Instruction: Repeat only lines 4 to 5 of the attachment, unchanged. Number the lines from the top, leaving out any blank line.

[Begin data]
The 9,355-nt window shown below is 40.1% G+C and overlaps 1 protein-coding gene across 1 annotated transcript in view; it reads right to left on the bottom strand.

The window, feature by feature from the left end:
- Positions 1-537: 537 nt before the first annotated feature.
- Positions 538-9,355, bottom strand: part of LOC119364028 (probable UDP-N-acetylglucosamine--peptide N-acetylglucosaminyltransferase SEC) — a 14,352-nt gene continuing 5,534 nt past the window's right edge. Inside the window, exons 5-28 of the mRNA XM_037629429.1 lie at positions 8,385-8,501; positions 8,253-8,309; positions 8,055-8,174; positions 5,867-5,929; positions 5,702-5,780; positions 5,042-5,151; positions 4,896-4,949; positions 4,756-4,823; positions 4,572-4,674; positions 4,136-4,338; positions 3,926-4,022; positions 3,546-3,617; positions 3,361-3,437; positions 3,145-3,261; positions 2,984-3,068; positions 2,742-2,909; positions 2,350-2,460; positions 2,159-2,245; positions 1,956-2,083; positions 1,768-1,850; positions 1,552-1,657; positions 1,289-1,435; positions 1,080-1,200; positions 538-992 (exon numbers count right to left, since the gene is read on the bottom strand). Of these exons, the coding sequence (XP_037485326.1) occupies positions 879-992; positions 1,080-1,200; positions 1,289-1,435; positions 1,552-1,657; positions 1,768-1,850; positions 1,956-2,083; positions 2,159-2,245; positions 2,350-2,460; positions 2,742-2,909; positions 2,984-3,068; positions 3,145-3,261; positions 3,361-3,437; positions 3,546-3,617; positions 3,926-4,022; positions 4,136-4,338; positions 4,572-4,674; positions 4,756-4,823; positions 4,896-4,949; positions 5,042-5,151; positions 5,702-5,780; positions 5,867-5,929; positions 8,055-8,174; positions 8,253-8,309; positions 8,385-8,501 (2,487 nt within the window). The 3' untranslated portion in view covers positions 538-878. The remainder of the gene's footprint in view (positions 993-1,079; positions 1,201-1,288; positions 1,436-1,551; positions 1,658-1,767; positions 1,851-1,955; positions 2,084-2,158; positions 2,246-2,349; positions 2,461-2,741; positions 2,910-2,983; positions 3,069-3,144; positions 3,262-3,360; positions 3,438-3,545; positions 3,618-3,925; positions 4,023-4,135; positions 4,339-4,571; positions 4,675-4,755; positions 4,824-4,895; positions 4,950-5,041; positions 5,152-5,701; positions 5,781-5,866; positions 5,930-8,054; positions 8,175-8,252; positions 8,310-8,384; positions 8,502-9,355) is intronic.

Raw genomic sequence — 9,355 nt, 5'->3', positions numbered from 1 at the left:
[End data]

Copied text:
- Positions 538-9,355, bottom strand: part of LOC119364028 (probable UDP-N-acetylglucosamine--peptide N-acetylglucosaminyltransferase SEC) — a 14,352-nt gene continuing 5,534 nt past the window's right edge. Inside the window, exons 5-28 of the mRNA XM_037629429.1 lie at positions 8,385-8,501; positions 8,253-8,309; positions 8,055-8,174; positions 5,867-5,929; positions 5,702-5,780; positions 5,042-5,151; positions 4,896-4,949; positions 4,756-4,823; positions 4,572-4,674; positions 4,136-4,338; positions 3,926-4,022; positions 3,546-3,617; positions 3,361-3,437; positions 3,145-3,261; positions 2,984-3,068; positions 2,742-2,909; positions 2,350-2,460; positions 2,159-2,245; positions 1,956-2,083; positions 1,768-1,850; positions 1,552-1,657; positions 1,289-1,435; positions 1,080-1,200; positions 538-992 (exon numbers count right to left, since the gene is read on the bottom strand). Of these exons, the coding sequence (XP_037485326.1) occupies positions 879-992; positions 1,080-1,200; positions 1,289-1,435; positions 1,552-1,657; positions 1,768-1,850; positions 1,956-2,083; positions 2,159-2,245; positions 2,350-2,460; positions 2,742-2,909; positions 2,984-3,068; positions 3,145-3,261; positions 3,361-3,437; positions 3,546-3,617; positions 3,926-4,022; positions 4,136-4,338; positions 4,572-4,674; positions 4,756-4,823; positions 4,896-4,949; positions 5,042-5,151; positions 5,702-5,780; positions 5,867-5,929; positions 8,055-8,174; positions 8,253-8,309; positions 8,385-8,501 (2,487 nt within the window). The 3' untranslated portion in view covers positions 538-878. The remainder of the gene's footprint in view (positions 993-1,079; positions 1,201-1,288; positions 1,436-1,551; positions 1,658-1,767; positions 1,851-1,955; positions 2,084-2,158; positions 2,246-2,349; positions 2,461-2,741; positions 2,910-2,983; positions 3,069-3,144; positions 3,262-3,360; positions 3,438-3,545; positions 3,618-3,925; positions 4,023-4,135; positions 4,339-4,571; positions 4,675-4,755; positions 4,824-4,895; positions 4,950-5,041; positions 5,152-5,701; positions 5,781-5,866; positions 5,930-8,054; positions 8,175-8,252; positions 8,310-8,384; positions 8,502-9,355) is intronic.

Raw genomic sequence — 9,355 nt, 5'->3', positions numbered from 1 at the left: